Imuruk Lake Volc Field


  • Seismically Monitored: No
  • Color Code: UNASSIGNED
  • Alert Level: UNASSIGNED
  • Elevation: 610m (2001ft)
  • Latitude: 65.6
  • Longitude: -163.92
  • Smithsonian VNum: 314020
  • Pronunciation:
  • Nearby Towns:
    • Mary's Igloo 45 mi (73 km) SW
    • Deering 47 mi (76 km) NE
    • Council 50 mi (80 km) SE
    • White Mountain 65 mi (105 km) SE
    • Solomon 73 mi (118 km) SW

    Distance from Anchorage: 527 mi (848 km)

  • Subfeatures:
    • Lost Jim Cone
    • Andromeda Cone
    • Cassiope Cone


From Wood and Kienle (1990) [1] : "The Imuruk basaltic volcanic field consists of ~75 vents (mostly small cones) surrounded by lava flows. Cones generally fed a single flow, and range in height from as little as 3 m to as much as 30 m. Some cones are little more than spatter ramparts at the highest parts of flows. The largest, and most recent, cone is the Holocene Lost Jim cone which is 30 m high and surmounted by a crater 30 m in diameter and 12 m deep. There are a few small shield-shaped volcanoes which were also probably monogenetic. Representative of these are the Twin Calderas, which are 120 m high with craters 500 to 750 m in diameter and 15 to 35 m deep. Flows are generally pahoehoe and have surface relief averaging only a few meters. There are a few aa and block lava flows. Lava flows are a few to a few tens of meters thick at their distal ends and up to a few tens of kilometers long. Only two flows are young enough that their geometry can be recognized clearly: the Late Pleistocene Camille flow extends 39 km west from its vent, and the Holocene Lost Jim flow extends 35 km west and 9 km north of its vent and covers ~230 square km.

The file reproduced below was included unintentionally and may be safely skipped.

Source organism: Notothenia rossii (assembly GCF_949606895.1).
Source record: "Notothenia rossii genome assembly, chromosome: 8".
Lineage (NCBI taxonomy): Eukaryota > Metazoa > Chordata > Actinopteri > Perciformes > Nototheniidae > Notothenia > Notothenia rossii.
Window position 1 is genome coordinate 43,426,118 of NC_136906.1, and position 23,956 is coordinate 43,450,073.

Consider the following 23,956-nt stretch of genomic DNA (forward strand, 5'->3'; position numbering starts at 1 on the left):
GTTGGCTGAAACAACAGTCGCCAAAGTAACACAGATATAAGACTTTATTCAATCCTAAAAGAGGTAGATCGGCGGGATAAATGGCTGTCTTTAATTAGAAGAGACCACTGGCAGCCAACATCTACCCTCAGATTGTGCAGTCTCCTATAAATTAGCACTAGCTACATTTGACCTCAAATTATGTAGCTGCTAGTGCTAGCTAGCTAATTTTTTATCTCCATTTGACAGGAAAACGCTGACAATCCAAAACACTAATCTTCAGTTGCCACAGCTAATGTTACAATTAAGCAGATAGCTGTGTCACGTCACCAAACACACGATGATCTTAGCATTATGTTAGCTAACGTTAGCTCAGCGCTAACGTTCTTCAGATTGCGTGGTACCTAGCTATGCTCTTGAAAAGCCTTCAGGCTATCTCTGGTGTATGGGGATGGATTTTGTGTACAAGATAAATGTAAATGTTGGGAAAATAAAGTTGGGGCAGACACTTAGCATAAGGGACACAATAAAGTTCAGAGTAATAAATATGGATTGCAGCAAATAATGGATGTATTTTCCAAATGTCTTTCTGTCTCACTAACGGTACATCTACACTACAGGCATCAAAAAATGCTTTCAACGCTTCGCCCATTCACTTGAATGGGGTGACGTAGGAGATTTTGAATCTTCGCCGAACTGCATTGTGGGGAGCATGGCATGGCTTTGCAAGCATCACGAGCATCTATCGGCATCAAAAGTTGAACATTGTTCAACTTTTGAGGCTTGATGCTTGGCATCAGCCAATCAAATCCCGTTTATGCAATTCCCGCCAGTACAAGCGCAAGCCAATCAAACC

"Four major stratigraphic units have been recognized based on degree of weathering and nature of overlying deposits. From youngest to oldest these are: the Holocene Lost Jim Flow, the Pleistocene Camille Flow, and the Pliocene and early Pleistocene Gosling and Imuruk volcanics. The Lost Jim Flow erupted 1,655 yr BP, and the Gosling volcanics have ages of 0.9 and 0.8 Ma. The Imuruk volcanics have been dated at 5.7 to 2.2 Ma. A fifth unit, the Kugruk volcanics, is Oligocene and probably unrelated to late Cenozoic volcanism. Ages of the Gosling and Imuruk volcanics are typical of other basalt fields in the Bering Sea region. The Imuruk volcanics have the greatest areal extent of the lava units and cover nearly 2,300 square km. The Imuruk basalt field lies in an area of broad structural warping accompanied by normal faulting. Fault scarps as high as 30 m, and as long as 5 km, trend northwest and north-northeast cutting units as young as the Gosling volcanics.
"Geochemical data are sparse but suggest that among Quaternary basalts the older, more voluminous Imuruk volcanics are dominantly subalkaline while the younger, less voluminous basalts are mainly alkalic. The latter contains ultramafic nodules."

Name Origin

"Imuruk Lake" is an Inupiaq name reported in 1901 as "Emuruk" by Mendenhall in 1902 (Orth, 1971).

References Cited

[1] Volcanoes of North America: United States and Canada, 1990

Wood, C. A., and Kienle, Juergen, (eds.), 1990, Volcanoes of North America: United States and Canada: New York, Cambridge University Press, 354 p.

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